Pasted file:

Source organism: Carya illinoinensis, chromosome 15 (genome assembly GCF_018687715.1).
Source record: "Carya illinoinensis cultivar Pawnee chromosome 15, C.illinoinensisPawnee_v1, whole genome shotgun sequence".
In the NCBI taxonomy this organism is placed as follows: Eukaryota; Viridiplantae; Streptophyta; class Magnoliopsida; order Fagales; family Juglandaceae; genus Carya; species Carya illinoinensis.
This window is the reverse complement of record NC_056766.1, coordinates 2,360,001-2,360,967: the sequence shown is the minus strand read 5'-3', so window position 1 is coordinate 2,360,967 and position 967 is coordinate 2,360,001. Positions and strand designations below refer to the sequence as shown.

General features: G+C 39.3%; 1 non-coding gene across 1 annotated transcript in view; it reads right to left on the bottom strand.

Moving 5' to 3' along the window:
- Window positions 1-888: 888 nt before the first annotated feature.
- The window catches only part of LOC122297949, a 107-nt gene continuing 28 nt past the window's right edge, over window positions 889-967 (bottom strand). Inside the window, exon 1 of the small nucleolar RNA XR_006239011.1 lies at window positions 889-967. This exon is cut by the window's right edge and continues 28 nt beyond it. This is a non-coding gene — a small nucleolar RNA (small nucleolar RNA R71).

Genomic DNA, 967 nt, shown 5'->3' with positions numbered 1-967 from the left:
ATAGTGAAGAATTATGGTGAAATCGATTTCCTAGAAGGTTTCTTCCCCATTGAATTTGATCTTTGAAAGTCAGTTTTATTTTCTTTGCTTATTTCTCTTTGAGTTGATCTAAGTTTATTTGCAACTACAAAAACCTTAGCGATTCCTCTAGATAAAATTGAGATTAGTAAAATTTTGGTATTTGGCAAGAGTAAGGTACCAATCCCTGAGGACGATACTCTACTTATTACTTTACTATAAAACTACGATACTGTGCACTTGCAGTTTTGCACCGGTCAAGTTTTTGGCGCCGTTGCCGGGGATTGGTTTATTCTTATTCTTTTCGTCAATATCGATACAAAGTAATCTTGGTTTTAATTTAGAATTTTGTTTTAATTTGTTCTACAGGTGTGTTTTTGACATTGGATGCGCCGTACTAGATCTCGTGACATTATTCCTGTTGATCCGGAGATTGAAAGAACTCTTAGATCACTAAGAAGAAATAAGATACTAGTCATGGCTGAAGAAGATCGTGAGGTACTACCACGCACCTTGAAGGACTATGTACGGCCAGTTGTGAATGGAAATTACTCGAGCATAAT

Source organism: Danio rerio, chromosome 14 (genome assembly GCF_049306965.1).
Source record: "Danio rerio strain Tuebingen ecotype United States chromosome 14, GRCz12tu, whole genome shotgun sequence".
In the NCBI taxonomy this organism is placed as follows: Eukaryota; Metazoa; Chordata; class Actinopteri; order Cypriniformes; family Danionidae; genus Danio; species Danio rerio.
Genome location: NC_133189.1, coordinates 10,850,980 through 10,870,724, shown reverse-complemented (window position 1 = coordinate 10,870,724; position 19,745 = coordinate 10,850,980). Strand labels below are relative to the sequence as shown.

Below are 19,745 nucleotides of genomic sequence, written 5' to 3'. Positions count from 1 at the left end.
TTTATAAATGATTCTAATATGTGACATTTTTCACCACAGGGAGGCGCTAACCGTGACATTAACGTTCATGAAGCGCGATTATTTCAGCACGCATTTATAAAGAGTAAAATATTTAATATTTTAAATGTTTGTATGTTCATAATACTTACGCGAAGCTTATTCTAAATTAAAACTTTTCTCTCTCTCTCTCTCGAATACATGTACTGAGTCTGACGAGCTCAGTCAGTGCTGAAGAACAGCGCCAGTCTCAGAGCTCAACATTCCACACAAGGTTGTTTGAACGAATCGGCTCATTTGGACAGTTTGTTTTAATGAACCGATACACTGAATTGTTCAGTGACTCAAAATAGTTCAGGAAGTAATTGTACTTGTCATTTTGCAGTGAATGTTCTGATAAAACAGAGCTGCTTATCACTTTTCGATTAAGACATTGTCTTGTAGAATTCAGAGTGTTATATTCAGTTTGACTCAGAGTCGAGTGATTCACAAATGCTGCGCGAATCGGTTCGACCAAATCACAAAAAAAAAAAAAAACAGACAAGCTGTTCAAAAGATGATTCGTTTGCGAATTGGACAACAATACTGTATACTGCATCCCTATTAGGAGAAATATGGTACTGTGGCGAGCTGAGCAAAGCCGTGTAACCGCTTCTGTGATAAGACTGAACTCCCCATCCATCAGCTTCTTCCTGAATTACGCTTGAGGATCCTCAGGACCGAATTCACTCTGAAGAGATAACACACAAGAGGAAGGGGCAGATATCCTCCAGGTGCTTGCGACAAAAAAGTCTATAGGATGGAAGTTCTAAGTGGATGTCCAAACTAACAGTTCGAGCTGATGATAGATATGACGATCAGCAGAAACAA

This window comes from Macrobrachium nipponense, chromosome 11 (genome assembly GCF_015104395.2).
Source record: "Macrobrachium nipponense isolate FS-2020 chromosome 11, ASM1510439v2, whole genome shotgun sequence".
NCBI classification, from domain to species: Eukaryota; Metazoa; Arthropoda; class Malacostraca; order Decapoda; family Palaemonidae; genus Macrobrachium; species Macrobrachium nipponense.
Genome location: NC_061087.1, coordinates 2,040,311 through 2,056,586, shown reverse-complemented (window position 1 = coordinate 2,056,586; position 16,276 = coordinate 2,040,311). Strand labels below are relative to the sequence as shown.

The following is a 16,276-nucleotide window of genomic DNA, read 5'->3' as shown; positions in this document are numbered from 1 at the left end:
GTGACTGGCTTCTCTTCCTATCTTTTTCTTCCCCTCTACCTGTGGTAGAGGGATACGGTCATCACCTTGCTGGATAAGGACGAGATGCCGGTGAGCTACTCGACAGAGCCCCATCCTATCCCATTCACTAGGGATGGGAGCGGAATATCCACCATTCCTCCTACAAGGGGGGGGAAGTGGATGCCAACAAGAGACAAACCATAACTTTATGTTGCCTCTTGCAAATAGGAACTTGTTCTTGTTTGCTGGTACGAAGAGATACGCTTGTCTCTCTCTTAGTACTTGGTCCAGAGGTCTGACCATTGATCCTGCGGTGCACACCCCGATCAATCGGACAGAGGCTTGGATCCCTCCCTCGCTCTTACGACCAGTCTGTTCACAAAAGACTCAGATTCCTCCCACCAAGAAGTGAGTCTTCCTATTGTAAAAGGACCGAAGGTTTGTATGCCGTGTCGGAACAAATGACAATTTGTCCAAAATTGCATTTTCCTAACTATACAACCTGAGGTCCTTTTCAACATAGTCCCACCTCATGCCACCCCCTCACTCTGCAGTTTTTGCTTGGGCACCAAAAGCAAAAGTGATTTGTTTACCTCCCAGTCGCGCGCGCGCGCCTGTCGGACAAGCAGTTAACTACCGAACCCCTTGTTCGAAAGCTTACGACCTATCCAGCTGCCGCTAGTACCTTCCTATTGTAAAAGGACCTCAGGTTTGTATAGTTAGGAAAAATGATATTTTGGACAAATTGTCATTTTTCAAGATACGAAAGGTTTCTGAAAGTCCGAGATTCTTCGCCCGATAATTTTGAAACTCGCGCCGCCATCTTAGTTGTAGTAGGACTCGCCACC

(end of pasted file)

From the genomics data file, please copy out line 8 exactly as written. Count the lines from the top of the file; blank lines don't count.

- The window catches only part of LOC122297949, a 107-nt gene continuing 28 nt past the window's right edge, over window positions 889-967 (bottom strand). Inside the window, exon 1 of the small nucleolar RNA XR_006239011.1 lies at window positions 889-967. This exon is cut by the window's right edge and continues 28 nt beyond it. This is a non-coding gene — a small nucleolar RNA (small nucleolar RNA R71).